I was born in Borough Park and lived on 47th Street, in this Jewish ghetto of Brooklyn, until I got married. I went to the Shulamith School for Girls, a yeshiva on 49th Street.
When I left Borough Park in my adulthood, I became an activist cutting-edge artist. I wrote a memoir, published by The Feminist Press in 2012, called “Whatever Is Contained Must Be Released: My Jewish Orthodox Girlhood, My Life as a Feminist Artist.”
Although I was a nice Jewish Orthodox girl in my childhood, in my adulthood I became more of an observer. Though I left Borough Park, Borough Park never left me. It is in my work, though taking a critical stance (as you can discern in the last line of this blurb). This photo is from a visit one Friday afternoon in the 90s to my mother’s house, the same house I grew up in so many years ago.
I never did give my mother my critical art – for example, “The Liberation of G-D” (in the collection of The Jewish Museum and shown recently at The Andy Warhol Museum); instead, see the paintings on the walls from earlier times.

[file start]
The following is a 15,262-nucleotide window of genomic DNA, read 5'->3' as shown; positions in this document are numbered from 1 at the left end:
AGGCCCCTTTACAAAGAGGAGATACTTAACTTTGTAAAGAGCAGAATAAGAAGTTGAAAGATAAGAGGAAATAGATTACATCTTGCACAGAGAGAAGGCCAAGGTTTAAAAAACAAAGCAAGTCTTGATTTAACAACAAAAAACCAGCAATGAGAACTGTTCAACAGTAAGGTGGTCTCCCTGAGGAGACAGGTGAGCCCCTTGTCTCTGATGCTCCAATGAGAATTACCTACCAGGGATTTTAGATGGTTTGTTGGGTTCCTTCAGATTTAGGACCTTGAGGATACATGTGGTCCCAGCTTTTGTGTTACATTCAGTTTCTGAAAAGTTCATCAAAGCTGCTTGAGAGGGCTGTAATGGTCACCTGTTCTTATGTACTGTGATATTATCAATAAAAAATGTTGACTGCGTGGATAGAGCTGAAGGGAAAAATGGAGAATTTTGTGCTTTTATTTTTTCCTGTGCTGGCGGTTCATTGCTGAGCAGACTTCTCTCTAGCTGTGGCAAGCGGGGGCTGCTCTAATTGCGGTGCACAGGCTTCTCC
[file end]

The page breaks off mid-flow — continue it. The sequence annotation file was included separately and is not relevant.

Here is a passage from the memoir that illustrates this moment this photo was taken:
“…at candle lighting time, the dazzling white tablecloth covered our large dining room table making it look like a world unblemished. Her arms would bring the Sabbath light toward her shut eyes in broad arcs, sweeping the light in toward her face – one time, two, three – all in slow motion. When she lifted her palms from her face, her eyes beneath were invariably moist. “Good Shabbos!” she’d call out and kiss whoever was witness to the great arrival of Shabbos accompanied by the moon, the comet, the Sabbath queen and the angels and the ‘Shechina’ – the divine feminine presence – all arriving every week at sundown when the siren was heard throughout the land of Borough Park to announce ‘lecht benching’ time – the moment to light the candles.
Yet nowhere in The Five Books of Moses is there a commandment for women to light candles; The Foremothers passed down this custom…”